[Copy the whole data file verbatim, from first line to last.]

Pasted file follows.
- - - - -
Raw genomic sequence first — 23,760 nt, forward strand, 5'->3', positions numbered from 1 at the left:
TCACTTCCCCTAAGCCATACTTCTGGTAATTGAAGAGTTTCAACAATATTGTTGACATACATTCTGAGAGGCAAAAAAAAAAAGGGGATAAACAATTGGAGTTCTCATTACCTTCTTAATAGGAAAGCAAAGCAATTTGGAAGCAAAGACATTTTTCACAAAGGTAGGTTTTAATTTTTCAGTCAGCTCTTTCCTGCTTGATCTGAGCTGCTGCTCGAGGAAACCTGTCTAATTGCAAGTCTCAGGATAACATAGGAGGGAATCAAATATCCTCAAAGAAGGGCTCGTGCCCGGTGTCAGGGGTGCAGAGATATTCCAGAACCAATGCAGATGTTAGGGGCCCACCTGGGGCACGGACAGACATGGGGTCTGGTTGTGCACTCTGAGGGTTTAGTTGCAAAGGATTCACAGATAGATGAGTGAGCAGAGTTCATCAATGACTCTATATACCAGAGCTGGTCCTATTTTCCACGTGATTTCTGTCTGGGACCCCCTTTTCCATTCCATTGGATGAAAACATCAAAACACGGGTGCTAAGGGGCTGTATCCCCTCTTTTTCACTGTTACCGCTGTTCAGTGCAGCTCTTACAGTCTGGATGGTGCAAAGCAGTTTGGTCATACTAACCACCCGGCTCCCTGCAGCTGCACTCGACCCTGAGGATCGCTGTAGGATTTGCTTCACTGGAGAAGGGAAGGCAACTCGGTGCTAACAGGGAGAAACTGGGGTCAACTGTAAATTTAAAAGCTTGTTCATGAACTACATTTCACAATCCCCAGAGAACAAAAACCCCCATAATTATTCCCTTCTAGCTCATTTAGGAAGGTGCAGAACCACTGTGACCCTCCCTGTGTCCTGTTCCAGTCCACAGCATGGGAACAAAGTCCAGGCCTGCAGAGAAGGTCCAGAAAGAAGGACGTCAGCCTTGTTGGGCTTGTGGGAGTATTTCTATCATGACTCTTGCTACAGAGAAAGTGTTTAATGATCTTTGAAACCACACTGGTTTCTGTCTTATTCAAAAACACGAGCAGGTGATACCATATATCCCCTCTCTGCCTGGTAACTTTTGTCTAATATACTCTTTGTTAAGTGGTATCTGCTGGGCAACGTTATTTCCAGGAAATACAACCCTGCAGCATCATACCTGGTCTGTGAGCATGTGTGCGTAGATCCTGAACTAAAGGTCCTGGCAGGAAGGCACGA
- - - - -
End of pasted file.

Raw genomic sequence first — 23,760 nt, forward strand, 5'->3', positions numbered from 1 at the left:
TCACTTCCCCTAAGCCATACTTCTGGTAATTGAAGAGTTTCAACAATATTGTTGACATACATTCTGAGAGGCAAAAAAAAAAAGGGGATAAACAATTGGAGTTCTCATTACCTTCTTAATAGGAAAGCAAAGCAATTTGGAAGCAAAGACATTTTTCACAAAGGTAGGTTTTAATTTTTCAGTCAGCTCTTTCCTGCTTGATCTGAGCTGCTGCTCGAGGAAACCTGTCTAATTGCAAGTCTCAGGATAACATAGGAGGGAATCAAATATCCTCAAAGAAGGGCTCGTGCCCGGTGTCAGGGGTGCAGAGATATTCCAGAACCAATGCAGATGTTAGGGGCCCACCTGGGGCACGGACAGACATGGGGTCTGGTTGTGCACTCTGAGGGTTTAGTTGCAAAGGATTCACAGATAGATGAGTGAGCAGAGTTCATCAATGACTCTATATACCAGAGCTGGTCCTATTTTCCACGTGATTTCTGTCTGGGACCCCCTTTTCCATTCCATTGGATGAAAACATCAAAACACGGGTGCTAAGGGGCTGTATCCCCTCTTTTTCACTGTTACCGCTGTTCAGTGCAGCTCTTACAGTCTGGATGGTGCAAAGCAGTTTGGTCATACTAACCACCCGGCTCCCTGCAGCTGCACTCGACCCTGAGGATCGCTGTAGGATTTGCTTCACTGGAGAAGGGAAGGCAACTCGGTGCTAACAGGGAGAAACTGGGGTCAACTGTAAATTTAAAAGCTTGTTCATGAACTACATTTCACAATCCCCAGAGAACAAAAACCCCCATAATTATTCCCTTCTAGCTCATTTAGGAAGGTGCAGAACCACTGTGACCCTCCCTGTGTCCTGTTCCAGTCCACAGCATGGGAACAAAGTCCAGGCCTGCAGAGAAGGTCCAGAAAGAAGGACGTCAGCCTTGTTGGGCTTGTGGGAGTATTTCTATCATGACTCTTGCTACAGAGAAAGTGTTTAATGATCTTTGAAACCACACTGGTTTCTGTCTTATTCAAAAACACGAGCAGGTGATACCATATATCCCCTCTCTGCCTGGTAACTTTTGTCTAATATACTCTTTGTTAAGTGGTATCTGCTGGGCAACGTTATTTCCAGGAAATACAACCCTGCAGCATCATACCTGGTCTGTGAGCATGTGTGCGTAGATCCTGAACTAAAGGTCCTGGCAGGAAGGCACGA